Messenger No. 181 (Quarter 3 | 2020)

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Instrumentation

3-6 (PDF)
Leibundgut, B. et al.
ESPRESSO Science Verification

DOI:
10.18727/0722-6691/5204
ADS BibCode:
2020Msngr.181....3L
Section:
Instrumentation
Author(s)/Affiliation(s):
Leibundgut, B.; Anderson, R.; Berg, T.; Cristiani, S.; Figueira, P.; Lo Curto, G.; Mehner, A.; Sedaghati, E.; Pritchard, J.; Wittkowski, M.
AA(ESO) AB(ESO) AC(ESO) AD(INAF Trieste, Italy) AE(ESO) AF(ESO) AG(ESO) AH(ESO) AI(ESO) AJ(ESO)
Abstract:
ESPRESSO Science Verification took place at the end of August and the beginning of September 2019. It was spread over two visitor-mode nights, requiring seven hours of observations taken in service mode. The weather conditions (strong winds and poor seeing conditions) and some telescope problems (failure of guide cameras) hampered the first two nights and additional time was granted to finish the top-ranked programmes. In response to the call for ESPRESSO science verification, 16 proposals were submitted, 10 of which were scheduled for a total of 25 hours of observations. A slight oversubscription of the available time was planned to allow for the prevailing atmospheric conditions. The seven top-ranked programmes were fully completed.
References:
Allan, A. et al. 2020, accepted by MNRAS, 496, 1902; Cooke, R. et al. 2020, MNRAS, 494, 4884; Cupani, G. et al. 2019, Astronomical Data Analysis Software and Systems, XXVI, 362; Hamann, F. et al. 2011, MNRAS, 410, 1957; Rivera-Thorsen, T. E. et al. 2019, Science, 366, 738; Sbordone, L. et al. 2014, A&A, 564, 109; Sosnowska, D. et al. 2015, Astronomical Data Analysis Software and Systems, XXIV, 285; Vanzella, E. et al. 2020a, MNRAS, 491, 1093; Vanzella, E. et al. 2020b, arXiv:2004.08400; Welsh, L. et al. 2020, MNRAS, 494, 1411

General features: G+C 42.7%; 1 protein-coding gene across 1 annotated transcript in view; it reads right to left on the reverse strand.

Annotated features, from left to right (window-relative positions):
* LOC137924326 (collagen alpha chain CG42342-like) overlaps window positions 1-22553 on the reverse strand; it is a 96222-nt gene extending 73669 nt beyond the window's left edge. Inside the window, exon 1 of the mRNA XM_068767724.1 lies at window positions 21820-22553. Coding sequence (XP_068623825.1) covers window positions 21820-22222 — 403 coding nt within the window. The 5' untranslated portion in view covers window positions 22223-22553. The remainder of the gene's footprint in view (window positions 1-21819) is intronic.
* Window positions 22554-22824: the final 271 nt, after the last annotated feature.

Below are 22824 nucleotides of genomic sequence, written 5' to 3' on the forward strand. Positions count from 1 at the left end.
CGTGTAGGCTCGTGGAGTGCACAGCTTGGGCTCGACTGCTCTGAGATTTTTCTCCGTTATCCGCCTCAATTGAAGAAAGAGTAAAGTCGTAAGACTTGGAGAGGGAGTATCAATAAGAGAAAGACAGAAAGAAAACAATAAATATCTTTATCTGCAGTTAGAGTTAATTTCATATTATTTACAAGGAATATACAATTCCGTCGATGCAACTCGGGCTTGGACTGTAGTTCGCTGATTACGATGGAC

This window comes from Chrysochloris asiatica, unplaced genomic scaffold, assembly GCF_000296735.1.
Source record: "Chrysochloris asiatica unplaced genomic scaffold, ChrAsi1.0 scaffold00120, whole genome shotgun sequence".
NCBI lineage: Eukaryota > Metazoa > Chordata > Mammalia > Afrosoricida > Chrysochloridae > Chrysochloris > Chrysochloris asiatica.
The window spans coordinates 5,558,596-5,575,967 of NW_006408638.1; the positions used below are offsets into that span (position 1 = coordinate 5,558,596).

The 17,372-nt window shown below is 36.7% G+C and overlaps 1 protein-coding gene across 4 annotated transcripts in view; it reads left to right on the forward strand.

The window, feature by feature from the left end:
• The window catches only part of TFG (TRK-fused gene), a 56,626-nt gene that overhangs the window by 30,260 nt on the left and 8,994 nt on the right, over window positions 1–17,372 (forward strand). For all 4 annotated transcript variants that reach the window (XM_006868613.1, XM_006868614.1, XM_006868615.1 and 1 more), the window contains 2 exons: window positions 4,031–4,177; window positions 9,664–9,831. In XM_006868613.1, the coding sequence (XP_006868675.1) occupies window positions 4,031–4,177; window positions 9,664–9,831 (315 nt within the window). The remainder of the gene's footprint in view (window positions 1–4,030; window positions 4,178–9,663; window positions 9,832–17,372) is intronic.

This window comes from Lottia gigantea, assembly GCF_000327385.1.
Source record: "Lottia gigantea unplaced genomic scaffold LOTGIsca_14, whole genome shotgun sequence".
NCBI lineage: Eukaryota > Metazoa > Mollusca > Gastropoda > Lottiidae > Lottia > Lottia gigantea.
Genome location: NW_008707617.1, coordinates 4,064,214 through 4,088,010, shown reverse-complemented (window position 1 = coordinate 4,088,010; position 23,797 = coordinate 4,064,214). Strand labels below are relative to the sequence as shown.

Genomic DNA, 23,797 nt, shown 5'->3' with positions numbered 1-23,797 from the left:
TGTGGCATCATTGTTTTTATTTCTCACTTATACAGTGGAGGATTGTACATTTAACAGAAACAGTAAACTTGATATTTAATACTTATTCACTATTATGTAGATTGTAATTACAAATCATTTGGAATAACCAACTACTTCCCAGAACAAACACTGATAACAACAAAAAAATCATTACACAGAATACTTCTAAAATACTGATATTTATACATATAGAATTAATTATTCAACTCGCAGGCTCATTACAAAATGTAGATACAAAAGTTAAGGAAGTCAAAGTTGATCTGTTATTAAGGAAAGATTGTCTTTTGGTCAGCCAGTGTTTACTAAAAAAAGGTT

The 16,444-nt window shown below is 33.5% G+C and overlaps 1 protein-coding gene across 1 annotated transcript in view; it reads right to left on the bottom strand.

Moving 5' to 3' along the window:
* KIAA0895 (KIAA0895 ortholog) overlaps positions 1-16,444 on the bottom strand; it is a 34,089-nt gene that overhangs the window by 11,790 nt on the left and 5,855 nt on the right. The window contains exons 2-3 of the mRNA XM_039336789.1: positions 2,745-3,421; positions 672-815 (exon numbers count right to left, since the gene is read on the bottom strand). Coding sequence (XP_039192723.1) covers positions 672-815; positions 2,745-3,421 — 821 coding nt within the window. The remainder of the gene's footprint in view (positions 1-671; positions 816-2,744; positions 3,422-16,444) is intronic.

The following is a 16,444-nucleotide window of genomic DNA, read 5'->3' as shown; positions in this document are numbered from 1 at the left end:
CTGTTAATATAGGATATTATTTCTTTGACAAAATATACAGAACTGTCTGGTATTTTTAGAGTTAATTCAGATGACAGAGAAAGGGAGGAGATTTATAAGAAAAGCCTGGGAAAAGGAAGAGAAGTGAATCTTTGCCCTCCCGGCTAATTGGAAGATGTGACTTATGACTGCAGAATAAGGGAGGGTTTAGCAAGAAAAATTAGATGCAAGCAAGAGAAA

7-15 (PDF)
Lundgren, A. et al.
An Era Comes to an End: The Legacy of LABOCA at APEX

DOI:
10.18727/0722-6691/5205
ADS BibCode:
2020Msngr.181....7L
Section:
Instrumentation
Author(s)/Affiliation(s):
Lundgren, A.; De Breuck, C.; Siringo, G.; Weiß, A.; Agurto, C.; Azagra, F.; Belloche, A.; Dumke, M.; Durán, C.; Eckart, A.; González, E.; Güsten, R.; Hacar, A.; Kovács, A.; Kreysa, E.; Mac-Auliffe, F.; Martínez, M.; Menten, K.M.; Montenegro, F.; Nyman, L.-Å.; Parra, R.; Pérez-Beaupuits, J.P.; Reveret, V.; Risacher, C.; Schuller, F.; Stanke, T.; Torstensson, K.; Venegas, P.; Wiesemeyer, H.; Wyrowski, F.
AA(ESO) AB(ESO) AC(ESO) AD(Max-Planck-Institut für Radioastronomie, Bonn, Germany) AE(ESO) AF(ESO) AG(Max-Planck-Institut für Radioastronomie, Bonn, Germany) AH(ESO) AI(ESO) AJ(Max-Planck-Institut für Radioastronomie, Bonn, Germany) AK(ESO) AL(Max-Planck-Institut für Radioastronomie, Bonn, Germany) AM(Leiden Observatory, Leiden, The Netherlands) AN(Smithsonian Astrophysical Observatory, Cambridge, United States) AO(Max-Planck-Institut für Radioastronomie, Bonn, Germany) AP(ESO) AQ(ESO) AR(Max-Planck-Institut für Radioastronomie, Bonn, Germany) AS(ESO) AT(ESO) AU(ESO) AV(ESO) AW(IRFU, CEA, Université Paris-Saclay, Gif-Sur-Yvette, France; AIM, CEA, CNRS, Université de Paris, Gif-Sur-Yvette, France) AX(IRAM, Saint Martin d’Hères, France) AY(AIP, Potsdam, Germany) AZ(ESO) BA(ESO) BB(ESO) BC(Max-Planck-Institut für Radioastronomie, Bonn, Germany) BD(Max-Planck-Institut für Radioastronomie, Bonn, Germany)
Abstract:
It was 13 years ago, in May 2007, when the Large APEX Bolometer Camera (LABOCA) was commissioned as a facility instrument on the APEX telescope at the 5100-m-high Llano de Chajnantor. This 870-µm bolometer camera, in combination with the high efficiency of APEX and the excellent atmospheric transmission at the site, has offered an unprecedented capability in mapping the submillimetre continuum emission in objects ranging from the Solar System and star-forming regions throughout the Galactic plane, to the most distant galaxies. As the operation of LABOCA is soon coming to an end to make space for a new array of continuum detectors, we present an overview of the challenges, lessons learned and science impact that it has generated. To date, LABOCA has produced the most papers of any APEX instrument and compares favourably with many VLT instruments.
References: